Tuesday, July 30, 2013

No. 310 – The Needle and the Damage Done

Performer: Neil Young
Songwriter: Neil Young
Original Release: Harvest
Year: 1972
Definitive Version: Live Rust, 1978

When we last left our intrepid voyagers …

Some stories are really strung out (ahem), but that’s entirely the nature of the beast when you write not in chronological order. I last wrote about the senior-year trip Dad and I took in 1982 more than a year ago (Good ol’ No. 767), because no other songs from that trip fell between then and now.

So, when we last left our intrepid voyagers, we had skipped ahead to the L.A. portion of the vacation. This was another song that Jane’s son Doug played that night, but we’ll get back on chronological track, at least as far as that particular vacation goes.

Dad and I arrived at Salt Lake City late in the afternoon and went straight to the lake. Aside from the Atlantic Ocean, the Great Salt Lake was the first body of salt-water I’d ever seen, and it certainly was unique for a number of reasons.

As the sun began to set behind the Stansbury Mountains, we took off our shoes and hiked out into the water, which was warm and briny. It didn’t smell like dead fish, but there definitely was a particular odor that bordered on the edge of being unpleasant.

We waded way out in the lake, 100 yards from shore, 200 yards, 300 yards. By now the water was almost up to my knees. I’d never been in a body of water so large that was so shallow. My understanding is that the deepest part of the lake is 33 feet, so I figured we probably could have hiked a mile out before it got over my head. We just tromped around for a while, and Dad took some great sunset pictures as the sky lit up in red and orange.

One other thing I remember was this bizarre, seemingly Arabic themed, well, not a casino, but some sort of resort building that was built close to the shore. I’ve since learned that it’s a place called Saltair that has had a rocky history since it opened in 1981. In fact when we were there, it was closed due to flooding.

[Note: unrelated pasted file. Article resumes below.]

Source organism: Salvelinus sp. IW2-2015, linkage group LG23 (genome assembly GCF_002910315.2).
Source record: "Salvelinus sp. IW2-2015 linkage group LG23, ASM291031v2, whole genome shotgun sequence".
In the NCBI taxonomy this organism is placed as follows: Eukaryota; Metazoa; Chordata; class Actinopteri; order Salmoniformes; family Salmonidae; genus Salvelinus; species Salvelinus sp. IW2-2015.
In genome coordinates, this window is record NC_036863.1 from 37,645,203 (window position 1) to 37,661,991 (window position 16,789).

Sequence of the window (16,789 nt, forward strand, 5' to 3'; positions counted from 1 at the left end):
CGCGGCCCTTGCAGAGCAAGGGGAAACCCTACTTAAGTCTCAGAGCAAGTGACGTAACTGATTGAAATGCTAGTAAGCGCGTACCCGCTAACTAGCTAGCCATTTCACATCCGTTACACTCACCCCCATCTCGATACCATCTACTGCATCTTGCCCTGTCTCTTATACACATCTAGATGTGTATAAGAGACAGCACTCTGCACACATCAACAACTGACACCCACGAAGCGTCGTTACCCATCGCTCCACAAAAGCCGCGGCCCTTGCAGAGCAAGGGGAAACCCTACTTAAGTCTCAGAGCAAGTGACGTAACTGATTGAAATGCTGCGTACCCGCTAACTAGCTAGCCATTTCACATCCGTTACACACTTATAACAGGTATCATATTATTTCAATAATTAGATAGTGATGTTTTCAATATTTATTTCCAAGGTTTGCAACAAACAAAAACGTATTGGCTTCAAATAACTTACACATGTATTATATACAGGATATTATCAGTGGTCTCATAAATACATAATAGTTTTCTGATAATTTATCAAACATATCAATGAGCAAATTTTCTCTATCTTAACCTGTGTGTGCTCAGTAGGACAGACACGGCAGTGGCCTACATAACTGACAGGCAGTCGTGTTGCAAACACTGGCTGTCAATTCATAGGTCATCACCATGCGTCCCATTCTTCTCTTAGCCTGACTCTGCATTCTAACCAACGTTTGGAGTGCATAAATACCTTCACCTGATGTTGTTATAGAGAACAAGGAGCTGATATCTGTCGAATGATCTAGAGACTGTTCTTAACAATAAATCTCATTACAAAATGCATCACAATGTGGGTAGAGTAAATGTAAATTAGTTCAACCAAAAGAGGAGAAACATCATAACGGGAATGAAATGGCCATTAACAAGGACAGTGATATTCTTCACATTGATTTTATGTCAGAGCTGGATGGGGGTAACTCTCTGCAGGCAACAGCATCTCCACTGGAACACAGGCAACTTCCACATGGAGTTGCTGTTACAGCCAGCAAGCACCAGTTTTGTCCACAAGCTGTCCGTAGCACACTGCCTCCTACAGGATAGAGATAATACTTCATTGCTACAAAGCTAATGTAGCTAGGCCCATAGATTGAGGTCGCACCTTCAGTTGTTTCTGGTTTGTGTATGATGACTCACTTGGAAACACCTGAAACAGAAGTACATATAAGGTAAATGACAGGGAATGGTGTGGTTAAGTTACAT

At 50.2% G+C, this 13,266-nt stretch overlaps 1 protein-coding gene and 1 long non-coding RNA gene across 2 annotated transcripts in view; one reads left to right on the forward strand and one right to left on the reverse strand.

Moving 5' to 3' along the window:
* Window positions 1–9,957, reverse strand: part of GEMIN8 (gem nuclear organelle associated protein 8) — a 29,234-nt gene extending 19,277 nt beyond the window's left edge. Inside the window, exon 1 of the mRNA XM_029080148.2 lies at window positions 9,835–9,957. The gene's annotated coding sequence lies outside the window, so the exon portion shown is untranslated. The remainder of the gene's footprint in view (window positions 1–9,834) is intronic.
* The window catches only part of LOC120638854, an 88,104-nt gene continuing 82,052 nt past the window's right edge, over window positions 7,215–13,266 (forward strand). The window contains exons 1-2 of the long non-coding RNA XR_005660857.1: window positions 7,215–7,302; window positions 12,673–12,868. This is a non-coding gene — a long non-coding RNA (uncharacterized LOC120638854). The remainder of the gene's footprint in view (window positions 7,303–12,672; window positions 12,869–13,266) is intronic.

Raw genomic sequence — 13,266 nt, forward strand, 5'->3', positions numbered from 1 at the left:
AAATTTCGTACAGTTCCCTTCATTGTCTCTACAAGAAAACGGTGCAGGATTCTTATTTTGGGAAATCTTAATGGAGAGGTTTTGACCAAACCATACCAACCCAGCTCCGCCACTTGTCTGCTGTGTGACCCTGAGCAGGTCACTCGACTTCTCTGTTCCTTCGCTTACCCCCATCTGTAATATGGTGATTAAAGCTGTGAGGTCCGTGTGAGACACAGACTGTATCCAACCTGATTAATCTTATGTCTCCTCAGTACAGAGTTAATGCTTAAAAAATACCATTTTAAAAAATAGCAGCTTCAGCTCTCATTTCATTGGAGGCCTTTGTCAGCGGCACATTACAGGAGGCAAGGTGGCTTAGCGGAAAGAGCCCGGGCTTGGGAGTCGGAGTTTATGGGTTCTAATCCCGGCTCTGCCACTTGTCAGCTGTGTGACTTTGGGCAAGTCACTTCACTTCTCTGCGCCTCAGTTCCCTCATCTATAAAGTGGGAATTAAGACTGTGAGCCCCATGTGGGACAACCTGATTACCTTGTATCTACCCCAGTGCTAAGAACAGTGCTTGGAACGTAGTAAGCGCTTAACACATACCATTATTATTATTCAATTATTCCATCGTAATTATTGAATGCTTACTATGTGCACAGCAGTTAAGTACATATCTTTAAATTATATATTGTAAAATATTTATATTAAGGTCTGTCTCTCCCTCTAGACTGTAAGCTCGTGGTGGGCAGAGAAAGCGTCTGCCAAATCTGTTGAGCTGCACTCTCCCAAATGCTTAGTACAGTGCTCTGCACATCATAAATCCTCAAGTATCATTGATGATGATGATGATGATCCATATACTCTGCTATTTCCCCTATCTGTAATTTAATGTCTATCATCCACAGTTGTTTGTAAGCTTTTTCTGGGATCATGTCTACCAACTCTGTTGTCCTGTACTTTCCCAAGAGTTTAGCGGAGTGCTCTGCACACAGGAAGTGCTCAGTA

After spending the night just outside of the city in our first hotel since Denver, we embarked on what easily was the longest and dullest day of the vacation—the epic drive from Salt Lake City to Reno, Nev.

If you’ve never taken that drive, the indication of what lies ahead is the first road sign you encounter after you leave Salt Lake City on I-80. It’s a mileage sign, and the first town is Wendover, Utah, at the Utah-Nevada border. It’s 110 miles to there. The town below is Reno; the distance: 510 miles. Another first. I’d never seen a city more than 200 miles away on such a sign.

The reason for this became evident over time: There literally is nothing between Wendover and Reno. OK, that’s not enitrely true, but it’s close. Anyway, I’m getting a little ahead of myself here.

The first part of the world’s most nothing stretch of highway actually is interesting. It was through the Bonneville Salt Flats, which, of course, used to be all salt lake in prehistoric times, and the road through it is as flat and straight as you can imagine. I’m not exaggerating much to say that if there’s no traffic you could set up the car to steer itself and not drive off the road.

And even if you did, you’d just zip across the salt flats for miles before you ran into anything. There were no trees, no plants, no nothing but white powder—salt. We stopped to take some nutty pics.

After Wendover, dullness set in. The sky, the mountains, the brush and the ground all seemed to have the same gray color. Whereas the mountains in Colorado and Wyoming are spectacular, the ones along I-80 are just … there. There’s nothing scenic about them.

I drove most of the way, because it was my turn, and the only time we stopped, aside for food, was along the road when we passed … well, I assumed it was a house, but who knows? It was this three-story building that looked like it could have been a cult church. Ramshackle might have been the word to describe it decades ago; now it was just bizarre. Saltair had nothing on this place.

It appeared that the owner picked up whatever garbage had been tossed along the freeway and hammered it to the side of his house. We stopped to take a picture to document and then stopped again a half-mile down the road. Apparently, the neighbor, not wanting to be left out, had began to doctor his modest one-story shack the same way. (I since learned that it’s this place.)

When we finally got to Reno, it was like reaching an oasis. Finally, civilization, if you can call Reno that. We stayed in a regular motel but went to Circus Circus for dinner. The only reason I remember that is a trapeze artist performed overhead. Dad and I played a few slots, and my first gambling experience left me with no desire for more.

San Francisco was the next stop. Ah, seafood. Now THAT’s something to which I could look forward.

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